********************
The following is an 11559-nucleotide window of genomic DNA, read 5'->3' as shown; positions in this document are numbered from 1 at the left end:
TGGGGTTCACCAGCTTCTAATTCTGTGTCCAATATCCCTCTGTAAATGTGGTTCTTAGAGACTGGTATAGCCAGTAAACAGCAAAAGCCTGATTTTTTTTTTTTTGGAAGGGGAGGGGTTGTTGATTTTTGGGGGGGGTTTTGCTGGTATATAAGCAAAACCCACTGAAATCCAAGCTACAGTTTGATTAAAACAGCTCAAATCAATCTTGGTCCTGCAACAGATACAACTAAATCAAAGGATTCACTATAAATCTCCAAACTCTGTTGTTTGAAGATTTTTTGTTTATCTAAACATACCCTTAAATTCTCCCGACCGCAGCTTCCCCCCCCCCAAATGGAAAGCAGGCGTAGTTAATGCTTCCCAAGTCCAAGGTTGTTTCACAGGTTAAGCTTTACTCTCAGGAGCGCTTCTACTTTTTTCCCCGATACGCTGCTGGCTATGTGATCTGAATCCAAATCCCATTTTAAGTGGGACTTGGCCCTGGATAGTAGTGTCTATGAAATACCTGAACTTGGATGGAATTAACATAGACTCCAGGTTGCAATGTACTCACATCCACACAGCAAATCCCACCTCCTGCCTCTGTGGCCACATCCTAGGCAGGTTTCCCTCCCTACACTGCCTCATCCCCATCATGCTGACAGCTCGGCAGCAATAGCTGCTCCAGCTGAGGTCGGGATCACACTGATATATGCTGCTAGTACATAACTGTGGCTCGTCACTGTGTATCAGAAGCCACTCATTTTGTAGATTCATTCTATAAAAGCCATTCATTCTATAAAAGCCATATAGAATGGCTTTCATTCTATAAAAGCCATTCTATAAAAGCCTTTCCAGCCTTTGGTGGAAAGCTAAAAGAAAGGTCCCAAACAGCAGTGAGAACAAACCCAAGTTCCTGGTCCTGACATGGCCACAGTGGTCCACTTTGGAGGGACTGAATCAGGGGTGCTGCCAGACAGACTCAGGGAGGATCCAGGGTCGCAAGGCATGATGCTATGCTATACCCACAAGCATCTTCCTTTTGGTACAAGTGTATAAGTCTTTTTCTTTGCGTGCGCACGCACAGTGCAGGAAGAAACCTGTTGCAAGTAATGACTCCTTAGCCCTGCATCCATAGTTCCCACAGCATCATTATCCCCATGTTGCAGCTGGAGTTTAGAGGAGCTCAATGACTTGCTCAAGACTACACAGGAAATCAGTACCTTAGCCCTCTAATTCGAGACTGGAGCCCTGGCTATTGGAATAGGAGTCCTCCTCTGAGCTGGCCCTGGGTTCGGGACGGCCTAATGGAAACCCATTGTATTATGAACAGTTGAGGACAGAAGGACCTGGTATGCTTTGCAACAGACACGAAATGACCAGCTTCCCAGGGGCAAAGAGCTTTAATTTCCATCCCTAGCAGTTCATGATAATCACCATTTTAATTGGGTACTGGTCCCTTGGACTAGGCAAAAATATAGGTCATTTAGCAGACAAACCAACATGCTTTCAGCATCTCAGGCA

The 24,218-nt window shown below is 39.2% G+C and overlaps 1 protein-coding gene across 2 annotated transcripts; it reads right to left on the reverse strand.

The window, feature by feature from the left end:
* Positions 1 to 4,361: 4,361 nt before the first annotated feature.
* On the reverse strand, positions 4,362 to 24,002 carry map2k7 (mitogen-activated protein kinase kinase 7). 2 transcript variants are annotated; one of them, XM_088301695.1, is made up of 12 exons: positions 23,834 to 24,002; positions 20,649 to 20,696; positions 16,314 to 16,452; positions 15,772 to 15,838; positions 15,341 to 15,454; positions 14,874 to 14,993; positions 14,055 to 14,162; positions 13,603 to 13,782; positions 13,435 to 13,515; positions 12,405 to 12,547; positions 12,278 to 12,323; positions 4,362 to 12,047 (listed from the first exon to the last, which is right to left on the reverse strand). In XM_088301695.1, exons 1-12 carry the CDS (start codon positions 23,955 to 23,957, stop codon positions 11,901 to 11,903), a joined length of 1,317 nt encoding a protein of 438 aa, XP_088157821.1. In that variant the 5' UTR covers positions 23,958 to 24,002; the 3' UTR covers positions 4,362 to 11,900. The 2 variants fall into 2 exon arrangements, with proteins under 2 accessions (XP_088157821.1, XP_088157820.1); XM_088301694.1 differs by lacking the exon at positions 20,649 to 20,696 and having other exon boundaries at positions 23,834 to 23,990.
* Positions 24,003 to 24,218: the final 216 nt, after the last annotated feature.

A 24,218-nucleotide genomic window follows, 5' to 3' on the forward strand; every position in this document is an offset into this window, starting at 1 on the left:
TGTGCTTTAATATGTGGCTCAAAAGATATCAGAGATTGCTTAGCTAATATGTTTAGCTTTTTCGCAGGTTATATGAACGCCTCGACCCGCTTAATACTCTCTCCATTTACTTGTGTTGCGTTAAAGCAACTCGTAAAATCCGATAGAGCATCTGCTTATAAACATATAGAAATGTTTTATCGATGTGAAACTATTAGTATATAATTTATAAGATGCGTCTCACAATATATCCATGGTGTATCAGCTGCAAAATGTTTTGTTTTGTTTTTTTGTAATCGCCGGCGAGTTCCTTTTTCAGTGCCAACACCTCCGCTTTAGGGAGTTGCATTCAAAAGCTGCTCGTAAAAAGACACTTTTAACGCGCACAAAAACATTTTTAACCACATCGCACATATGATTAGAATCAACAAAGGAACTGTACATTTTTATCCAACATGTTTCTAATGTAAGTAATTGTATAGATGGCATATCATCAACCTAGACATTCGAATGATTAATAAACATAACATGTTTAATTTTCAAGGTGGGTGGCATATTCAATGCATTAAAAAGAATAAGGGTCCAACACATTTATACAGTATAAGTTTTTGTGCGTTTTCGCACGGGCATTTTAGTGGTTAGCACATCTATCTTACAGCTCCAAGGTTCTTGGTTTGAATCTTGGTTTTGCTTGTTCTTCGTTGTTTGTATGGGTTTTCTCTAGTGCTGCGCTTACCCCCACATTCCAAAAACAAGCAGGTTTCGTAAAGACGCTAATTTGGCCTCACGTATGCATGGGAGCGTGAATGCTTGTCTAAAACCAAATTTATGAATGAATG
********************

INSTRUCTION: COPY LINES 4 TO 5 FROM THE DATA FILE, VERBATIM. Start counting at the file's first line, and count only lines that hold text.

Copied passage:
The window, feature by feature from the left end:
* Positions 1 to 4,361: 4,361 nt before the first annotated feature.